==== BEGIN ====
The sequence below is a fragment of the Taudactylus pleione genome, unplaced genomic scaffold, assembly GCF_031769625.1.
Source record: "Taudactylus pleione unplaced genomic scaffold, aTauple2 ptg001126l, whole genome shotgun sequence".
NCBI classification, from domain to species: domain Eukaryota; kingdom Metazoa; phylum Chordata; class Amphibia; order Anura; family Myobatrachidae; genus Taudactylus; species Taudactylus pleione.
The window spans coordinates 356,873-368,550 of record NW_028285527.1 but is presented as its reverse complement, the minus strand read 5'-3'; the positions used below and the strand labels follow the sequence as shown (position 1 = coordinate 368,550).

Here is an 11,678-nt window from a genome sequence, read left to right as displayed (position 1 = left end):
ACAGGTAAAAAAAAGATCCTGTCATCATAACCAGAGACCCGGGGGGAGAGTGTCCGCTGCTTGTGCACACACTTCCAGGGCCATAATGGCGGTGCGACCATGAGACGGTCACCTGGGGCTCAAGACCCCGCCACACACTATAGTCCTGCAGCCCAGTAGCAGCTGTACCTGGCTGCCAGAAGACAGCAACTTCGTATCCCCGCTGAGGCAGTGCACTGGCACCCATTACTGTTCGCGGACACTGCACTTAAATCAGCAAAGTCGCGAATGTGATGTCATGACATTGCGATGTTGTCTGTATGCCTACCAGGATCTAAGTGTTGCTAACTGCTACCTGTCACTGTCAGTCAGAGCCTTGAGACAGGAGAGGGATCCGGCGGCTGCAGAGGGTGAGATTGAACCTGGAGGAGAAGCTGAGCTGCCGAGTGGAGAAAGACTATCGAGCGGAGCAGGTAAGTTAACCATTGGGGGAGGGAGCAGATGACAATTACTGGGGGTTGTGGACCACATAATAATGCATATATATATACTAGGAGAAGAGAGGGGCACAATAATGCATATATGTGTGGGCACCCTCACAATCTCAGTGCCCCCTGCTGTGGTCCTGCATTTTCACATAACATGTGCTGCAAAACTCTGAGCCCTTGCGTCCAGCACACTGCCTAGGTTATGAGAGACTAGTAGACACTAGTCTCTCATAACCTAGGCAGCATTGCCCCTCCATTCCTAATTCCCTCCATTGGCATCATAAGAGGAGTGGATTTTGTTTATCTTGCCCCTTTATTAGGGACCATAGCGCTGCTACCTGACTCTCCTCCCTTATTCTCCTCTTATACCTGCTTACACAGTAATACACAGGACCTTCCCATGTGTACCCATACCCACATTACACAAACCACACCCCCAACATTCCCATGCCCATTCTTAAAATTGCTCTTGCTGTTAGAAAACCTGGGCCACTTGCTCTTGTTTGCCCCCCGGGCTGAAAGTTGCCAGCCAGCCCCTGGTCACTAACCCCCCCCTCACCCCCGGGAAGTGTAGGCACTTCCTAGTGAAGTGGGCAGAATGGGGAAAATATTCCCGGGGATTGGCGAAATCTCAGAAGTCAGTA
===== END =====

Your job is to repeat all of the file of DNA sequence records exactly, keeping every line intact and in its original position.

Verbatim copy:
The sequence below is a fragment of the Taudactylus pleione genome, unplaced genomic scaffold, assembly GCF_031769625.1.
Source record: "Taudactylus pleione unplaced genomic scaffold, aTauple2 ptg001126l, whole genome shotgun sequence".
NCBI classification, from domain to species: domain Eukaryota; kingdom Metazoa; phylum Chordata; class Amphibia; order Anura; family Myobatrachidae; genus Taudactylus; species Taudactylus pleione.
The window spans coordinates 356,873-368,550 of record NW_028285527.1 but is presented as its reverse complement, the minus strand read 5'-3'; the positions used below and the strand labels follow the sequence as shown (position 1 = coordinate 368,550).

Here is an 11,678-nt window from a genome sequence, read left to right as displayed (position 1 = left end):
ACAGGTAAAAAAAAGATCCTGTCATCATAACCAGAGACCCGGGGGGAGAGTGTCCGCTGCTTGTGCACACACTTCCAGGGCCATAATGGCGGTGCGACCATGAGACGGTCACCTGGGGCTCAAGACCCCGCCACACACTATAGTCCTGCAGCCCAGTAGCAGCTGTACCTGGCTGCCAGAAGACAGCAACTTCGTATCCCCGCTGAGGCAGTGCACTGGCACCCATTACTGTTCGCGGACACTGCACTTAAATCAGCAAAGTCGCGAATGTGATGTCATGACATTGCGATGTTGTCTGTATGCCTACCAGGATCTAAGTGTTGCTAACTGCTACCTGTCACTGTCAGTCAGAGCCTTGAGACAGGAGAGGGATCCGGCGGCTGCAGAGGGTGAGATTGAACCTGGAGGAGAAGCTGAGCTGCCGAGTGGAGAAAGACTATCGAGCGGAGCAGGTAAGTTAACCATTGGGGGAGGGAGCAGATGACAATTACTGGGGGTTGTGGACCACATAATAATGCATATATATATACTAGGAGAAGAGAGGGGCACAATAATGCATATATGTGTGGGCACCCTCACAATCTCAGTGCCCCCTGCTGTGGTCCTGCATTTTCACATAACATGTGCTGCAAAACTCTGAGCCCTTGCGTCCAGCACACTGCCTAGGTTATGAGAGACTAGTAGACACTAGTCTCTCATAACCTAGGCAGCATTGCCCCTCCATTCCTAATTCCCTCCATTGGCATCATAAGAGGAGTGGATTTTGTTTATCTTGCCCCTTTATTAGGGACCATAGCGCTGCTACCTGACTCTCCTCCCTTATTCTCCTCTTATACCTGCTTACACAGTAATACACAGGACCTTCCCATGTGTACCCATACCCACATTACACAAACCACACCCCCAACATTCCCATGCCCATTCTTAAAATTGCTCTTGCTGTTAGAAAACCTGGGCCACTTGCTCTTGTTTGCCCCCCGGGCTGAAAGTTGCCAGCCAGCCCCTGGTCACTAACCCCCCCCTCACCCCCGGGAAGTGTAGGCACTTCCTAGTGAAGTGGGCAGAATGGGGAAAATATTCCCGGGGATTGGCGAAATCTCAGAAGTCAGTA